Melatonin increases oestradiol-induced bone formation in ovariectomized rats
Article first published online: 31 JAN 2003
Journal of Pineal Research
Volume 34, Issue 2, pages 143–151, March 2003
How to Cite
Ladizesky, M. G., Boggio, V., Albornoz, L. E., Castrillón, P. O., Mautalen, C. and Cardinali, D. P. (2003), Melatonin increases oestradiol-induced bone formation in ovariectomized rats. Journal of Pineal Research, 34: 143–151. doi: 10.1034/j.1600-079X.2003.00021.x
- Issue published online: 31 JAN 2003
- Article first published online: 31 JAN 2003
- Received August 2, 2002; accepted October 1, 2002.
- body fat;
- bone mineral content;
- bone remodelling;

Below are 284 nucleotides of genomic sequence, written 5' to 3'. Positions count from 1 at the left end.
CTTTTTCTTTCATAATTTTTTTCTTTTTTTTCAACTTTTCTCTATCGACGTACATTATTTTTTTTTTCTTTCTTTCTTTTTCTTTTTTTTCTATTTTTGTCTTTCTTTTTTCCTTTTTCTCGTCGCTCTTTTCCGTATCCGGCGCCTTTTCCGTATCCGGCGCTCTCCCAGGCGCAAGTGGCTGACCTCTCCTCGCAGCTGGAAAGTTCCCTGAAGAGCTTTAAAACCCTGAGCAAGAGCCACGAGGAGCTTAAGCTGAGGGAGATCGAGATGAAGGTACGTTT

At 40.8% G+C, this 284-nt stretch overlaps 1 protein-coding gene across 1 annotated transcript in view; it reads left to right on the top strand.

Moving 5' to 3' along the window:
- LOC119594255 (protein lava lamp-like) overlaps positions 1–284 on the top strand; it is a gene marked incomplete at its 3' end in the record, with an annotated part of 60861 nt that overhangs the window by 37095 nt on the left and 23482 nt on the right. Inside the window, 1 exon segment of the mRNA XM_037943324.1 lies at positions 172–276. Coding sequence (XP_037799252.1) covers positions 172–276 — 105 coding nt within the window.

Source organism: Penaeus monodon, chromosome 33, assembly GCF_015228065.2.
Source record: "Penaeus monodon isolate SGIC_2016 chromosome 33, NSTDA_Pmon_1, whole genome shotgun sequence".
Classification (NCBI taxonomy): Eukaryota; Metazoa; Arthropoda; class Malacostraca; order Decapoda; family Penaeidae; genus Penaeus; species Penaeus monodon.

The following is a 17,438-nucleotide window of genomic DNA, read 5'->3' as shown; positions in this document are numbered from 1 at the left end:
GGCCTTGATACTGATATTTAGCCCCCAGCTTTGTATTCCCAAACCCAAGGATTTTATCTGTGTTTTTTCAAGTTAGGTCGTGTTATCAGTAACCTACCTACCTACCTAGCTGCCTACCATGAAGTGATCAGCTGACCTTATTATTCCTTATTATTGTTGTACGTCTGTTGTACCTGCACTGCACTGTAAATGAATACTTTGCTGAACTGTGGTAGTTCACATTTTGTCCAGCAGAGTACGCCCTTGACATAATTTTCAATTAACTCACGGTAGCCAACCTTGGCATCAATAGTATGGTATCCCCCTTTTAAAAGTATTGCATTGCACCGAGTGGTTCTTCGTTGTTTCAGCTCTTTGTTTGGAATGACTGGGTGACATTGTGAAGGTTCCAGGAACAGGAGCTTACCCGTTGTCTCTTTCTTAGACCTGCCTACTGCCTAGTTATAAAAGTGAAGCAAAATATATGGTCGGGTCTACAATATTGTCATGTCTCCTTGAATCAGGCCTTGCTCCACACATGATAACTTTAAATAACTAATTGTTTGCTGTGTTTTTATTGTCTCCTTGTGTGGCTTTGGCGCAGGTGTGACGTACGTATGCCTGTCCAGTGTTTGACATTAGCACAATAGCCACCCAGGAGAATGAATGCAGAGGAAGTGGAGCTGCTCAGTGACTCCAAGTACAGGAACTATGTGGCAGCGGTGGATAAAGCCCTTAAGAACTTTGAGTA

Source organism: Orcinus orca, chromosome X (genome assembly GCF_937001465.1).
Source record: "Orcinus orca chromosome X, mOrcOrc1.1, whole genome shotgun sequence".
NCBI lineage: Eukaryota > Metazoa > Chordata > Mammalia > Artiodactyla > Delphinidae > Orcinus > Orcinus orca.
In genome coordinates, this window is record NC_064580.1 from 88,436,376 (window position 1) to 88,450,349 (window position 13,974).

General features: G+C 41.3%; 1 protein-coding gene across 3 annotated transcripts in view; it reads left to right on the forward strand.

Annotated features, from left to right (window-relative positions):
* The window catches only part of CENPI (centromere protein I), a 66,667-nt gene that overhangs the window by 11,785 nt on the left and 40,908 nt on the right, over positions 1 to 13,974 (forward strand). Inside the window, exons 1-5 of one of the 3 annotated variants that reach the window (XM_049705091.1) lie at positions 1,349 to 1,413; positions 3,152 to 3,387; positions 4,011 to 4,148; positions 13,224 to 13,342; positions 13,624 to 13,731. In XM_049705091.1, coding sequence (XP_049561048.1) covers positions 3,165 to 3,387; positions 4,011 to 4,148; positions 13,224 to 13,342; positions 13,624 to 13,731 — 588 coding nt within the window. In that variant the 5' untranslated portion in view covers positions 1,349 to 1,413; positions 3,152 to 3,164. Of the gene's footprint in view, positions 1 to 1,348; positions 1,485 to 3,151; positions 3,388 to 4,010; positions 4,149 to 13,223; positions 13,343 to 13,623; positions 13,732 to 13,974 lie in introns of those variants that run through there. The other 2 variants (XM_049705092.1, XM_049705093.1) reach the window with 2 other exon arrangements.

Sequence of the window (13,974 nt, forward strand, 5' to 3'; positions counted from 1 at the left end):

Abstract: To assess the effect of melatonin on bone metabolism in ovariectomized rats, receiving oestradiol therapy or not, melatonin was administered in the drinking water (25 μg/mL water) and oestradiol (10 μg/kg body weight) or vehicle was given subcutaneously 5 days/week for up to 60 days after surgery. Urinary deoxypyridinoline (a marker of bone resorption) and circulating levels of bone alkaline phosphatase activity (a marker of bone formation), as well as serum calcium and phosphorus levels, were measured every 15 days. Bone area (BA), bone mineral content (BMC), bone mineral density (BMD) and total body fat (expressed as 100 g body weight) were measured by dual-energy X-ray absorptiometry at the end of the experiment. Body weight and total body fat were augmented after ovariectomy, and decreased after melatonin or oestradiol treatment. The effect of melatonin on body weight was seen in sham-operated rats only. Ovariectomy augmented, and melatonin or oestradiol lowered, urinary deoxypyridinoline excretion. This effect of melatonin and oestradiol was seen mainly in ovariectomized rats. The efficacy of oestradiol to counteract ovariectomy-induced bone resorption was increased by melatonin. Melatonin or oestradiol lowered serum bone alkaline phosphatase activity. Melatonin inhibition was seen mainly on the increase of bone alkaline phosphatase activity that followed ovariectomy. Serum phosphorus levels decreased after melatonin administration and were augmented after oestradiol injection; overall, melatonin impaired the increase of serum phosphorus caused by oestradiol. Ovariectomy decreased, and oestradiol increased, serum calcium levels while melatonin augmented serum calcium in sham-operated rats only. On day 60 after surgery, BMD and content decreased after ovariectomy and were increased after oestradiol injection. Melatonin augmented BA of spine and BMC of whole of the skeleton and tibia. The highest values observed were those of rats treated concurrently with oestradiol and melatonin. The present results indicate that: (i) melatonin treatment restrained bone remodelling after ovariectomy; (ii) the effect of melatonin required adequate concentrations of oestradiol; (iii) melatonin augmented oestradiol effects on bone in ovariectomized rats; (iv) a counter-regulation by melatonin of the increase in body fat caused by ovariectomy was uncovered. The melatonin doses employed were pharmacological in terms of circulating melatonin levels but not necessarily for some other fluids or tissues.